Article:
Criminal barristers have become the latest group to vote for strike action as the government comes under intensifying pressure over pay demands.
The Criminal Bar Association, which represents lawyers prosecuting and defending those accused of crimes in England and Wales, said members had backed a plan for 14 days of action between 27 June and 22 July.
They join rail staff, teachers and civil servants in backing or considering industrial action over the coming months at a time when pay awards are lagging behind the four-decade high rate of inflation.
The CBA says its members have suffered an average decrease in earnings of 28% since 2006 – when taking inflation into account – and accused the government of refusing to engage in negotiations “aimed at finding a fair settlement” to demands, which include the call for an immediate 15% increase in fees.
Announcing the strike ballot, the CBA said: “Without immediate action to halt the exodus of criminal barristers from our ranks, the record backlog that has crippled our courts will continue to inflict misery upon victims and defendants alike, and the public will be betrayed.”
It comes as the possibility of industrial action across the economy threatens to unleash what has been described as a summer of discontent.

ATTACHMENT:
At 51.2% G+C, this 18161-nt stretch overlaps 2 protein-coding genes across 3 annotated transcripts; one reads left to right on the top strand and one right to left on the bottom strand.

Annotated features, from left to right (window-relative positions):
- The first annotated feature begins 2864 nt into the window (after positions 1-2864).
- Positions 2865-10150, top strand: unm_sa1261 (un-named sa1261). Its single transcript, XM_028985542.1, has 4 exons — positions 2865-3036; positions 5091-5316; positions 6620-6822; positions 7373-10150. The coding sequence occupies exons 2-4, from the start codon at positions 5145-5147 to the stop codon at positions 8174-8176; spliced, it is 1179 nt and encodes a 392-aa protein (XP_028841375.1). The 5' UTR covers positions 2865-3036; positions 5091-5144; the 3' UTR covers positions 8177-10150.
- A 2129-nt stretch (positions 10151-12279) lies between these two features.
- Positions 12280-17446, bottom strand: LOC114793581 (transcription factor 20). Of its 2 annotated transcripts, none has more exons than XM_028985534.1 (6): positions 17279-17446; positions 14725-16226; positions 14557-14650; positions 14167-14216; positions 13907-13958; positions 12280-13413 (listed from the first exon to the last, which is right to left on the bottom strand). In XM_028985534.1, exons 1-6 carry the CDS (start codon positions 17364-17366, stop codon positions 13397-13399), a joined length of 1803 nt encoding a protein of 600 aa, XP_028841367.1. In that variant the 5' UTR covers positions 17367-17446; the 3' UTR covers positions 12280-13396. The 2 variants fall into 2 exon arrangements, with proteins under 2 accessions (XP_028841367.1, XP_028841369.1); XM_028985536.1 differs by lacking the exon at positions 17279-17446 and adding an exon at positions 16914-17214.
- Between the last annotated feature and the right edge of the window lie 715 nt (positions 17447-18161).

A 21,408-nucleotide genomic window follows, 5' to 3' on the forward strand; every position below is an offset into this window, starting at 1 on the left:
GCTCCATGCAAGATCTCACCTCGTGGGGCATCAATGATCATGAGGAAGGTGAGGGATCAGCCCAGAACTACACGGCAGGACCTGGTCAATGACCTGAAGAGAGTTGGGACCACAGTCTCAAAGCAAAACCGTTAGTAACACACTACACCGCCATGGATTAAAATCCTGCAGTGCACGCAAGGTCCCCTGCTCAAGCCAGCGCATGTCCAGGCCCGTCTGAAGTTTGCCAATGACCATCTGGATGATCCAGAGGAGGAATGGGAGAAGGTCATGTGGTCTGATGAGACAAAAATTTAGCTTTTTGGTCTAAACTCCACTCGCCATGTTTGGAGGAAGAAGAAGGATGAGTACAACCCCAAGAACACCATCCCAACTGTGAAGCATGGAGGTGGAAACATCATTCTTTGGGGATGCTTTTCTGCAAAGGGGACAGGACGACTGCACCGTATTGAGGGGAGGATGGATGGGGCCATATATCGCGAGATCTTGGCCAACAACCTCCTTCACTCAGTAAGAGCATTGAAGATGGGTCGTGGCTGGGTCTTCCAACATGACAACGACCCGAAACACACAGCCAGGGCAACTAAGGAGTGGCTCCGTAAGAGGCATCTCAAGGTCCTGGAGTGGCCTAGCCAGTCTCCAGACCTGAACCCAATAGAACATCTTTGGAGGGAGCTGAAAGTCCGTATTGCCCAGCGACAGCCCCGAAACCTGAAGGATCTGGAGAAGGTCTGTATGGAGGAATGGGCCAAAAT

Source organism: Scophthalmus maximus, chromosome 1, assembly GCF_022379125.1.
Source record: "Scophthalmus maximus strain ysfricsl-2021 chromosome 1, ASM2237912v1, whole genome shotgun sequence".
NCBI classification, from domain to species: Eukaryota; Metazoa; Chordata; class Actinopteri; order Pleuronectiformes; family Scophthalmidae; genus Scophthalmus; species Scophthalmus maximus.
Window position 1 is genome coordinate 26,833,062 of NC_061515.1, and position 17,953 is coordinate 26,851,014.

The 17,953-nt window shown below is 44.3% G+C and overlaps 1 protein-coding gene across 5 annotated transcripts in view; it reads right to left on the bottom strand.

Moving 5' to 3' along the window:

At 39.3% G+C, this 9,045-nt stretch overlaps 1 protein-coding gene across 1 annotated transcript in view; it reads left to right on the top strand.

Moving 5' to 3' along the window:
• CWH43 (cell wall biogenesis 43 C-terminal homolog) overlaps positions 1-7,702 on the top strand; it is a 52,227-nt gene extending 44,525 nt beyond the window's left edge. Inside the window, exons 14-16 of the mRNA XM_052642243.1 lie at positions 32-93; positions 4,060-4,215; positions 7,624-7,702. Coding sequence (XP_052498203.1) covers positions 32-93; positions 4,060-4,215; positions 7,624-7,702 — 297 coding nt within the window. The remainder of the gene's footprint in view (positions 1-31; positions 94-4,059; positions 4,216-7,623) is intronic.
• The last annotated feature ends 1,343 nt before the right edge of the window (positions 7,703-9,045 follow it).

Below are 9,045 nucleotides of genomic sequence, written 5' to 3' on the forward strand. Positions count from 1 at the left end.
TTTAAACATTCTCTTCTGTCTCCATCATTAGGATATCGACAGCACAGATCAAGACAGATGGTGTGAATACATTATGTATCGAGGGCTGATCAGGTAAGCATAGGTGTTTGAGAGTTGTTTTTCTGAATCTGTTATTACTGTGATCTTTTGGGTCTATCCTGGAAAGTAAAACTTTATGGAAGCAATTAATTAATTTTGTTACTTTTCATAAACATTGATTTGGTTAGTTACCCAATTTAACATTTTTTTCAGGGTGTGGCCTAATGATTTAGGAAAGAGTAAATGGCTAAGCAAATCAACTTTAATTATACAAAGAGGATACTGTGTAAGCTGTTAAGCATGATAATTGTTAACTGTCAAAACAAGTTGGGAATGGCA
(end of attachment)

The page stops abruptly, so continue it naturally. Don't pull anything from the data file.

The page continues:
That will kick off this week when – unless there is a last-minute deal – 40,000 rail workers are due to walk out in what is the biggest train strike for three decades.
Elsewhere, teaching unions are also considering balloting members over pay.
Mark Serwotka, general secretary of the PCS union representing civil servants, told Sky News his union was balloting 150,000 members over action in September.
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Public warned of ‘disruptive’ strikes
He said: “We will see high levels of industrial action unless the government recognise that front line public sector workers who kept the country running during the pandemic cannot be expected to have a 2% pay rise when inflation is forecast to be over 11%.”
Paul Nowak, deputy general secretary of the TUC, said the likes of teachers, rail workers and postal workers were not “taking strike action for the fun of it” but had “real concerns about things like pay”.
He told Sky News: “A lot of our members are just saying ‘enough is enough’.”
Simon Clarke, Chief Secretary to the Treasury, has made clear that public sector workers would be expected to swallow below-inflation pay increases – in real terms, pay cuts.
He told Sky News: “If we are going to forestall the evil of inflation… then we are going to have to show collective, society-wide responsibility.
“I recognise there is sacrifice involved in this situation.”